Design director, Tsurukichi clothing boutique
Messy-haired and laid-back, with hands perpetually tinted blue from the indigo fabric he loves, Matt Dick is a creative visionary, constantly exchanging ideas with his friends—at home, at work, over sushi, even during a garage sale he hosted. He's also a talented artisan whose new venture—a clothing shop called Tsurukichi, which has the lofty goal of saving an entire dying art form—reflects his passion for all things Japanese. “We joke that if someone were to unzip Matt's skin, there would be a Japanese guy inside,” Julie Elliott says.
Dick first made a name for himself at Tamotsu Yagi Design (TYD), mostly doing branding work for Japanese fashion companies. (Yagi was the graphic brains behind the Esprit brand during its heyday in the 1980s.) Yagi's taste was exquisite and exacting, Dick recalls: prized Jean Prouvé furniture in the office, a ban on mugs with logos, lessons on how to hang towels in the bathroom. Dick came away feeling slightly spoiled—“Everything was second best to what Tamotsu had”—but also inspired to find design solutions that provided similar aesthetic thrills, on a shoestring if necessary. “When you don't have a large budget, it forces you to be more creative,” says Dick, who went on to become the creative director at the launch of Harput's Market, a clothing boutique, and at International Orange (IO), where he remains.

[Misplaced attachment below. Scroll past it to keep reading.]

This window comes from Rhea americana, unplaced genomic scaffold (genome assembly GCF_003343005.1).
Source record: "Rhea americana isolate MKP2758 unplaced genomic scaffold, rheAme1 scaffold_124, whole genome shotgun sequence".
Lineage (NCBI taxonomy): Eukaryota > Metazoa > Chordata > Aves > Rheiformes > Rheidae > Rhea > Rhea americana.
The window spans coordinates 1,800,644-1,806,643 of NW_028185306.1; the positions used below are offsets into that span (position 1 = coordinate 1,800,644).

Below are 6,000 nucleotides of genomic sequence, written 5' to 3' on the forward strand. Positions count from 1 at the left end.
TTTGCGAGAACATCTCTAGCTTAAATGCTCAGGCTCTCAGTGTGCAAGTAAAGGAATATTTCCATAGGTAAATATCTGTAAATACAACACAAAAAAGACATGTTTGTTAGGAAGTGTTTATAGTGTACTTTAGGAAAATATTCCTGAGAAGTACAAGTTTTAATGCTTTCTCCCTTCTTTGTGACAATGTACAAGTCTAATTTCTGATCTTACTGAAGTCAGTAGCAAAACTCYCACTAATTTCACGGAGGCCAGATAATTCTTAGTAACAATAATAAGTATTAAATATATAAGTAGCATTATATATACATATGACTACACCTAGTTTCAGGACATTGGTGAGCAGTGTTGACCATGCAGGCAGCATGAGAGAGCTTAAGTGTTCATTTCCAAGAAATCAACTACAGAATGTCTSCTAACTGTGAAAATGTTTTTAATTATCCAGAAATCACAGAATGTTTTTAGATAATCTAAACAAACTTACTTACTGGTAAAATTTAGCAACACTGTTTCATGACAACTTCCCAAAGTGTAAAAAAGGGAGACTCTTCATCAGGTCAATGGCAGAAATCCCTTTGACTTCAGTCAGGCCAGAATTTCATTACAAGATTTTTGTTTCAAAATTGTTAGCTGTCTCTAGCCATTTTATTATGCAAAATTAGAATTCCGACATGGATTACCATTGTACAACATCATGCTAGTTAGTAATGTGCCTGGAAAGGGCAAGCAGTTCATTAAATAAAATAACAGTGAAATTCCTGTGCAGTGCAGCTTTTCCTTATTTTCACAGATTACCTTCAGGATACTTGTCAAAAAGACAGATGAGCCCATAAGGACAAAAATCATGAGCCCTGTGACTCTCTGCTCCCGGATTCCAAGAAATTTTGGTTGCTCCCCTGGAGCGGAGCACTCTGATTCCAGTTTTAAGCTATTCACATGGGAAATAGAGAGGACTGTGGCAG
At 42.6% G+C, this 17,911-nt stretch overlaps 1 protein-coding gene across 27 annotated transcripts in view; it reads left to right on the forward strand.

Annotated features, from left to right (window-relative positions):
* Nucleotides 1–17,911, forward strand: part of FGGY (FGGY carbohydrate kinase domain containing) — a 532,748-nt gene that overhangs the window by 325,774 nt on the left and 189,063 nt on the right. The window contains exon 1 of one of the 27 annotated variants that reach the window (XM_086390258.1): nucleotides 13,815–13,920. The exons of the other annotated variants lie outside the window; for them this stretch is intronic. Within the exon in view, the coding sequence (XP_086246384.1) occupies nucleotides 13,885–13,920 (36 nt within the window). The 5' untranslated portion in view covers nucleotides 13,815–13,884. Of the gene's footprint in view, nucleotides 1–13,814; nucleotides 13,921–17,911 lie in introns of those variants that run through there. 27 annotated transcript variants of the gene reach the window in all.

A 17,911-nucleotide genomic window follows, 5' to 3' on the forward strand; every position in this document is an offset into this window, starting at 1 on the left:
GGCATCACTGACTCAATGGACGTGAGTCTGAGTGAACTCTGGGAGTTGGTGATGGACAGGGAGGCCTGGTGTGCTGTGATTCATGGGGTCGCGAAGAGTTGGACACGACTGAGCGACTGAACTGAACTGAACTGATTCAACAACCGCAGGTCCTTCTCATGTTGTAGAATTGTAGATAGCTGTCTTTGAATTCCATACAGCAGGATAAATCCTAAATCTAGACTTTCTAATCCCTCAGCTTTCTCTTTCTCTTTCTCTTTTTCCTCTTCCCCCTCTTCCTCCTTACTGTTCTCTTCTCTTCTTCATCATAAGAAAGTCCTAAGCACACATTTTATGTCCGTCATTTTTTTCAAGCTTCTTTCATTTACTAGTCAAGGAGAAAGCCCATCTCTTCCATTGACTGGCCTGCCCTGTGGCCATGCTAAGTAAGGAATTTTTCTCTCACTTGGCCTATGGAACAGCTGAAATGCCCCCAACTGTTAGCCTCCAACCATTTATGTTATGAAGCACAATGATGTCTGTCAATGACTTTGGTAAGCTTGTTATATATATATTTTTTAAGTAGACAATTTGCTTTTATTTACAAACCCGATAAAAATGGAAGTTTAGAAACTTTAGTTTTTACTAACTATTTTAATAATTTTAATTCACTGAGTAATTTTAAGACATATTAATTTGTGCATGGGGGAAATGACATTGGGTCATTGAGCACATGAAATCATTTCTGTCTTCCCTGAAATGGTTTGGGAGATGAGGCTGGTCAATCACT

Says IO's Amy Darland, “Matt has the ability to take mundane objects and pile them in a way that makes them more interesting as a whole, or he adds space between them and it makes you look at the objects differently. That's his gift.” Adds Federico de Vera, owner of the10 bicoastal de Vera boutiques, known for their highly curated style, “Matt has an aesthetic that one would find more in New York or Paris. For me, he's one of the few designers in San Francisco who actually get it—whose vision is fresh, not commercial, and uncompromised.”
But Dick's first love is textiles. After graduating from California College of the Arts, he apprenticed at Nakajima dye compound in Hanyu City, Japan, learning techniques that date back 1,600 years. He opened Tsurukichi on the fringes of Nob Hill to make garments from fabric dyed at Nakajima, so the compound can thrive beyond the lifespan of its current sensei, 77-year-old Yasuo Nakajima. Ultimately, Dick wants to give it a global presence.
His designs—everything from aprons and T-shirts to jackets and custom pieces—are cut and handmade onsite (customers include Margrit Mondavi and Eleanor Coppola). He also overdyes clothing his customers bring him, such as faded jeans. Dick's grand plan includes a dye compound in Napa Valley and an expanded wholesale business, but he won't abandon his sewing machine. “I'm just happy to be designing clothes again.”